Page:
Wintergreens in Estonia
Do you have hopes of seeing almost mythical wildlife, based on familiar field guides? Like Andalusian hemipode in the bird books?
Here's a whole page of flowers I wondered if I'd ever see. Page 168 in my battered copy of Fitter, Fitter and Blamey's Wild Flowers of Britain and Northern Europe (FFB below) is the wintergreens page. 1-6 and 8 are mysterious and odd-looking flowers, northern specialities, two of which are absent from the UK.
My recce to Estonia, 26 June 2015 in Vilsandi Natural Park, takes up the story:
"The farther we walked the more botanically rich it got, including lesser twayblades, yet another new orchid for me. But it was the wintergreens that were most remarkable, no less than five species. The showiest were yellow wintergreen plants, and two small ones were not quite in flower: toothed and umbellate wintergreens.
"The prettiest was one-flowered wintergreen and the oddest the emerging shoots of the saprophytic yellow birdsnest. Adding in this morning’s, that was six wintergreen species in one day – quite something."
Left: one-flowered wintergreen Moneses uniflora (no 1 in FFB). This photo chops off some of the outrageously long flower stalks, and you can see a scatter of more flowers behind the two in front. The twigs, moss and background trees give a feel for the open conifer forest habitat.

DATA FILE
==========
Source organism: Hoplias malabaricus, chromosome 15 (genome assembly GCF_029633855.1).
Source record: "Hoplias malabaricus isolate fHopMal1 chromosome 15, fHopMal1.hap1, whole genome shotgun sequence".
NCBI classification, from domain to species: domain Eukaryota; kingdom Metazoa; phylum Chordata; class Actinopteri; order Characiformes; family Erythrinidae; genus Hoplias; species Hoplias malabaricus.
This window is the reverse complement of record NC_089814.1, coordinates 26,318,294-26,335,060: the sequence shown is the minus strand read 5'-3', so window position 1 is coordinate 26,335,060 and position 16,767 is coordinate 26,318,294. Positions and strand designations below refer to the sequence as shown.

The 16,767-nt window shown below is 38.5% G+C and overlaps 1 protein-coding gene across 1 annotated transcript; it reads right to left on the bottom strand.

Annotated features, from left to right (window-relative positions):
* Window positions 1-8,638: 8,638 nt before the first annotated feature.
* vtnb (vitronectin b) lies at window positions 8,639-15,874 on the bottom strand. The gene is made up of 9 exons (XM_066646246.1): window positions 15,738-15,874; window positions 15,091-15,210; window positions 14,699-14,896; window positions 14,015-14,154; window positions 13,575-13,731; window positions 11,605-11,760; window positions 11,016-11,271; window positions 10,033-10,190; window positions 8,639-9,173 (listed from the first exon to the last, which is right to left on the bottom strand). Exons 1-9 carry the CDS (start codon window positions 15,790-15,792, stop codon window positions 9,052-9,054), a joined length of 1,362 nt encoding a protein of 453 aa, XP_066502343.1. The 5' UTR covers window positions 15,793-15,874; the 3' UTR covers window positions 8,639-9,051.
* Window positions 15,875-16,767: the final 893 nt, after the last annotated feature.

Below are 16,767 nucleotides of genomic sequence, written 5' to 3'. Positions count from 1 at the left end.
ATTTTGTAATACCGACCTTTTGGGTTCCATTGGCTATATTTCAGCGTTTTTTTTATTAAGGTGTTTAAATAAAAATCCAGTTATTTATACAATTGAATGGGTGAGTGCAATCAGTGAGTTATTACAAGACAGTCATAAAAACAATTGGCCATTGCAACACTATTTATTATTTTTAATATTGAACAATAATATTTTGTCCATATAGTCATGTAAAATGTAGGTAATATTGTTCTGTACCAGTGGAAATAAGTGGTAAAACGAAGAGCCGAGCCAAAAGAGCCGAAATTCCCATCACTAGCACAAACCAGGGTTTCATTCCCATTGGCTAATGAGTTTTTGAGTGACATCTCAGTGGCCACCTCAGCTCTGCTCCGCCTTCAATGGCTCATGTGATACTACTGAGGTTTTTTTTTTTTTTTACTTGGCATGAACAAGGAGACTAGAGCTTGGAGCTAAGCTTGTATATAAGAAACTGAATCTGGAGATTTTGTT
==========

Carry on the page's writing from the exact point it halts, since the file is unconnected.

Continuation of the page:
Right: toothed wintergreen Orthilia secunda (no 2 in FFB), in bud with last year's dead flower stalk. ' Toothed' describes the leaf edges.
Left: umbellate wintergreen Chimaphila umbellata (no 6 in FFB). Umbel-like head - so a style that recalls the carrot and cow parsley family. Right: yellow birdnest Monotropa hypopitys (no 8 in FFB, but see taxonomic note, right). This is generally described as a saphrophyte - feeding on decaying organic matter, with no green coloration from chlorophyll - but nowadays considered to be parasitic on fungi, the fungi's mycorrhiza linking with nearby trees.
Yellow wintergreen Pyrola chlorantha (no 5 in FFB) growing with cowwheat (see other wildlife with a WW here).
Chris Durdin, April 2017